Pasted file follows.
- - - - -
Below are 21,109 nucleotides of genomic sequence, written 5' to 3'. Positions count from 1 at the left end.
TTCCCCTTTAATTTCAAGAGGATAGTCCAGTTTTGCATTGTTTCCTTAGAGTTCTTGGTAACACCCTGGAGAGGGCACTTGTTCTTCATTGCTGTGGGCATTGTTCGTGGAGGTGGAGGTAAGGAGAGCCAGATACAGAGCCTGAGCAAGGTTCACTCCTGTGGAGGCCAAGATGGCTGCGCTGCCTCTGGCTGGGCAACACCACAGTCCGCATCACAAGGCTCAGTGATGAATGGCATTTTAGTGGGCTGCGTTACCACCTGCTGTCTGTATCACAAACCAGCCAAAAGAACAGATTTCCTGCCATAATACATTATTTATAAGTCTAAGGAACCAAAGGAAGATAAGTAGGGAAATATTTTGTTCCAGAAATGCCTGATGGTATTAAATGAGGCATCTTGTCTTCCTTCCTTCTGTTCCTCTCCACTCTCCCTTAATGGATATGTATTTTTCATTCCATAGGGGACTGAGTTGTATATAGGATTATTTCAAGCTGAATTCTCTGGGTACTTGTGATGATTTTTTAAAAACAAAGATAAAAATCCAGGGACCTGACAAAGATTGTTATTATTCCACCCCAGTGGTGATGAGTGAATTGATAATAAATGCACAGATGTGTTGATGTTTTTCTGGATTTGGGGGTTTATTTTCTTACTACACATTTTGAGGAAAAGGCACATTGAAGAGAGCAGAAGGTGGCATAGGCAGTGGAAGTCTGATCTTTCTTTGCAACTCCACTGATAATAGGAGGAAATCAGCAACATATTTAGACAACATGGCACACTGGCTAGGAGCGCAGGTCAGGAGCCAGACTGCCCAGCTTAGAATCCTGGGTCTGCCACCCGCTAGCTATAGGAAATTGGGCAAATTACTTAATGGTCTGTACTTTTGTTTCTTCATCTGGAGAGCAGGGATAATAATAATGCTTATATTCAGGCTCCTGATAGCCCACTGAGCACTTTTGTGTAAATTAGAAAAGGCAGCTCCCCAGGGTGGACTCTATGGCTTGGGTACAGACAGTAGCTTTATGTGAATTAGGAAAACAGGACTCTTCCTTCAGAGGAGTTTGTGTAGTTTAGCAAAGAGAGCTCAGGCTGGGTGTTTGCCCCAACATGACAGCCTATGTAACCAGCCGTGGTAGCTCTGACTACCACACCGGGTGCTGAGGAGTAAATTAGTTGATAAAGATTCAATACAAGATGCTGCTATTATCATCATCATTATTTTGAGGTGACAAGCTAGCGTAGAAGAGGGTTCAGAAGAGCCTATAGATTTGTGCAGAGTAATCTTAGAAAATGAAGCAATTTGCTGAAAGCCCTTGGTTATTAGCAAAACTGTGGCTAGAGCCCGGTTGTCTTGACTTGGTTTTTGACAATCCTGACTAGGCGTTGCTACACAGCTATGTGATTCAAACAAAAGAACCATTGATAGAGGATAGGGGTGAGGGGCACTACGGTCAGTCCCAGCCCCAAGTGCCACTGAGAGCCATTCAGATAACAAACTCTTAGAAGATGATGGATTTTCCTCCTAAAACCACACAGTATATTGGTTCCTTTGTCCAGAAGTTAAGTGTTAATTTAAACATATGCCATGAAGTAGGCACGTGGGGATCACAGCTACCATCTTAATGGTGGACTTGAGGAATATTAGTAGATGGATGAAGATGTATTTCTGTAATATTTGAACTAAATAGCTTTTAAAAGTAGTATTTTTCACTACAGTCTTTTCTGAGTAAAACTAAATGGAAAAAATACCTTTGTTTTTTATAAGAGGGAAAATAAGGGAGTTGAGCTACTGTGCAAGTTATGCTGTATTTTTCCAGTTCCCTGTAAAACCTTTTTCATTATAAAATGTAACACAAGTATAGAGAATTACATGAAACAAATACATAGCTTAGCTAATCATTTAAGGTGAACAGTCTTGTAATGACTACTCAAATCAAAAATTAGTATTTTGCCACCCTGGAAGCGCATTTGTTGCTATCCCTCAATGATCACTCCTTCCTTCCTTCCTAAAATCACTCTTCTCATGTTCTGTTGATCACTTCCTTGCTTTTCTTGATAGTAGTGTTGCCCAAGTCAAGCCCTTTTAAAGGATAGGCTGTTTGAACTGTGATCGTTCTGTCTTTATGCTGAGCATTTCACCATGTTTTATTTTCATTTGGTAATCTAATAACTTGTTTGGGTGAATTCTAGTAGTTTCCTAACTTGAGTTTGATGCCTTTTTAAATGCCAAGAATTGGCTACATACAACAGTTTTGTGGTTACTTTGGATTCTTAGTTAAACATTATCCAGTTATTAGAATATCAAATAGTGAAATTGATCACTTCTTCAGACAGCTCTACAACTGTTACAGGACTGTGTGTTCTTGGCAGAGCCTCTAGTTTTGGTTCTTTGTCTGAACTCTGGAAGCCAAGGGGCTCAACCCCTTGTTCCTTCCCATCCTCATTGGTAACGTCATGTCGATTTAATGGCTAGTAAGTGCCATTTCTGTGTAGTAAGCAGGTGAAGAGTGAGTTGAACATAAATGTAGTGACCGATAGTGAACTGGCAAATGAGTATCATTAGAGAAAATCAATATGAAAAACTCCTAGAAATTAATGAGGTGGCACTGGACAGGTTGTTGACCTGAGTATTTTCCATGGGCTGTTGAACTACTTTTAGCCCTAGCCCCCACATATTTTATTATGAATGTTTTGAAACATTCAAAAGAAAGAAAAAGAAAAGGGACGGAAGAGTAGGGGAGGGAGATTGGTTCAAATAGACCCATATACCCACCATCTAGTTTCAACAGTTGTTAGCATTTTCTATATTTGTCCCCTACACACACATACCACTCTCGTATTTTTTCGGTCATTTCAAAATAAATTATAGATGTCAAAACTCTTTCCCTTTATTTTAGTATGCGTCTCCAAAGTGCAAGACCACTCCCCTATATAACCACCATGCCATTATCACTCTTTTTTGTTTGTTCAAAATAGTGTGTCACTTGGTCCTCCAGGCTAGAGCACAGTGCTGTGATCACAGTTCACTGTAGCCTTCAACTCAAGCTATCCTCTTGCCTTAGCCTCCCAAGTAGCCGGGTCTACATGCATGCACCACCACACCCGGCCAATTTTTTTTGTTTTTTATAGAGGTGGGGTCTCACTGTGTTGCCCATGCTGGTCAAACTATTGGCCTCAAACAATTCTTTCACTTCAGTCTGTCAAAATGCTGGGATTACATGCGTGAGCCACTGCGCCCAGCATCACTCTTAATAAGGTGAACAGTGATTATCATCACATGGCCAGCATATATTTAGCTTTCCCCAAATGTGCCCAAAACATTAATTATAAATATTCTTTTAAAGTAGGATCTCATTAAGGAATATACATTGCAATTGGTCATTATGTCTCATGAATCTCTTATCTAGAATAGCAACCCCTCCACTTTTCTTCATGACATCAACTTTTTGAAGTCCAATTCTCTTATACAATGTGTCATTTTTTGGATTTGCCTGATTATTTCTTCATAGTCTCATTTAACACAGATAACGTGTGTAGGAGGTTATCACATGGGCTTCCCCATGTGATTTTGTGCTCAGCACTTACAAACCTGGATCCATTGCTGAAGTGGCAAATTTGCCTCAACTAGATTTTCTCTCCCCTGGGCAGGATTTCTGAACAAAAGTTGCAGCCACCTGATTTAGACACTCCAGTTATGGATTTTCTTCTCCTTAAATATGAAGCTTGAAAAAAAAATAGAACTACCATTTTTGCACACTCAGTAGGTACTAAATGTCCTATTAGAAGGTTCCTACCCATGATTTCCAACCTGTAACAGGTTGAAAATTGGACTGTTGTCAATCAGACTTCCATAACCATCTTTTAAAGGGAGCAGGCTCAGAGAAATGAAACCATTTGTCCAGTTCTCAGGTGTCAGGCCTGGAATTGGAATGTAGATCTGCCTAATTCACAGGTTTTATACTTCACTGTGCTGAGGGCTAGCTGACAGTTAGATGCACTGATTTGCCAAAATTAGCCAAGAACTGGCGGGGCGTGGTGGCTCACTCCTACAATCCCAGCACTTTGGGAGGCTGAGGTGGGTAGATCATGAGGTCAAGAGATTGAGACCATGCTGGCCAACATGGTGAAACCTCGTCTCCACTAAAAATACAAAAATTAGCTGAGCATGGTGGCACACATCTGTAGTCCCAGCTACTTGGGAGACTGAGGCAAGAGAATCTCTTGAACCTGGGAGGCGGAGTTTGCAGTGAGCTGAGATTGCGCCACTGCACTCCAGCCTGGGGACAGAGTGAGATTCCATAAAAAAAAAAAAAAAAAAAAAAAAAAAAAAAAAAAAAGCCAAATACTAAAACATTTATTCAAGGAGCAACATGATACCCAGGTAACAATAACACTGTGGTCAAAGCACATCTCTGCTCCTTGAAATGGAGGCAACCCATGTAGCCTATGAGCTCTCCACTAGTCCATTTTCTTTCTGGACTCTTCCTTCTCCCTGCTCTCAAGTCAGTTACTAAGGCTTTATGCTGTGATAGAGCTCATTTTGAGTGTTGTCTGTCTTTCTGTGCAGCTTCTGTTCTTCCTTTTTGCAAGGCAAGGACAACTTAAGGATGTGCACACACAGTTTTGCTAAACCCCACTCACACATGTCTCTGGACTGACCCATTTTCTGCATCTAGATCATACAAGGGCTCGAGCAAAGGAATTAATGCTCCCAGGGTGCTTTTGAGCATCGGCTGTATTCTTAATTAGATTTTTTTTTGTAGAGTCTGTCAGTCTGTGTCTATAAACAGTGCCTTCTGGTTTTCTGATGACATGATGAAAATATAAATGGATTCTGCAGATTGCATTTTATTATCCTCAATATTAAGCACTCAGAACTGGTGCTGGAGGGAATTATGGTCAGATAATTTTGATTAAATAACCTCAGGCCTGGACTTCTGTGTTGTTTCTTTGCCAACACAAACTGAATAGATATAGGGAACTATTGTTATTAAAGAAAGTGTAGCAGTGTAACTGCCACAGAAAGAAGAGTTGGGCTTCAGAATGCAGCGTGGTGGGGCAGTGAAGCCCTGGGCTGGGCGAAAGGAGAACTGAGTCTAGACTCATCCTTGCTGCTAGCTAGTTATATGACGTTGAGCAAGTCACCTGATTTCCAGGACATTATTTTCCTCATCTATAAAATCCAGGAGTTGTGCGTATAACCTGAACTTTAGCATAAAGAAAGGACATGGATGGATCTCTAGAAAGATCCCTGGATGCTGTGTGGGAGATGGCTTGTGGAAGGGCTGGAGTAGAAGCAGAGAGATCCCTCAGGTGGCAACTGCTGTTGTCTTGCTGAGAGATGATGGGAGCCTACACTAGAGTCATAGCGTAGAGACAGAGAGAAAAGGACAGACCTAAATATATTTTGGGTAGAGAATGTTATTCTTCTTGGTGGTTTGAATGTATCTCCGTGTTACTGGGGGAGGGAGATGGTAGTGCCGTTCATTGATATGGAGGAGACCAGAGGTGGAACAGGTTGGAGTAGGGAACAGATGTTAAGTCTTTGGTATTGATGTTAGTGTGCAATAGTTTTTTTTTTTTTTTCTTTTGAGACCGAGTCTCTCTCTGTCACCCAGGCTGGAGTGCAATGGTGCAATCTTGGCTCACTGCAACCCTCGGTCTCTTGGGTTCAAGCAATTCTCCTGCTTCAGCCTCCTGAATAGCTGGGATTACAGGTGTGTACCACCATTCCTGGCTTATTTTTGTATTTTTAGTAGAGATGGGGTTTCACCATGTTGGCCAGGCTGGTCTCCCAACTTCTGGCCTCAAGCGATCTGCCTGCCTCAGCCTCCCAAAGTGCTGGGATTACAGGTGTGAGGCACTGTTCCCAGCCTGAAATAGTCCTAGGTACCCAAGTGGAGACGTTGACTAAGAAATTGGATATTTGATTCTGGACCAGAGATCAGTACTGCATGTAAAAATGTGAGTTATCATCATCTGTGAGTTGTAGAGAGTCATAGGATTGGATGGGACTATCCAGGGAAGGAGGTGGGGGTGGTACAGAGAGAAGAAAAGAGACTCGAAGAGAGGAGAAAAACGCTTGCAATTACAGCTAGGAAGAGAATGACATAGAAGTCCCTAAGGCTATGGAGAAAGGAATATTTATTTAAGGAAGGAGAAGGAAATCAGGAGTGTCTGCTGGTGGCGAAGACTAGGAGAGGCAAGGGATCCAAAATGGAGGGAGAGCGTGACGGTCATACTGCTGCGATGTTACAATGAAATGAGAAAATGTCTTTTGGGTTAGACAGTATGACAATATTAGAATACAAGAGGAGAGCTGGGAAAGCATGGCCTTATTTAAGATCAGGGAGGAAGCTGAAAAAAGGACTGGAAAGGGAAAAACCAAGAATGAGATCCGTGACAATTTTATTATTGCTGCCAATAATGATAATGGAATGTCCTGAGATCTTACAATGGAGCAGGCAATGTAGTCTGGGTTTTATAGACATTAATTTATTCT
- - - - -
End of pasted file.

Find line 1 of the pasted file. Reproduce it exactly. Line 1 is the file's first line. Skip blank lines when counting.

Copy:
Below are 21,109 nucleotides of genomic sequence, written 5' to 3'. Positions count from 1 at the left end.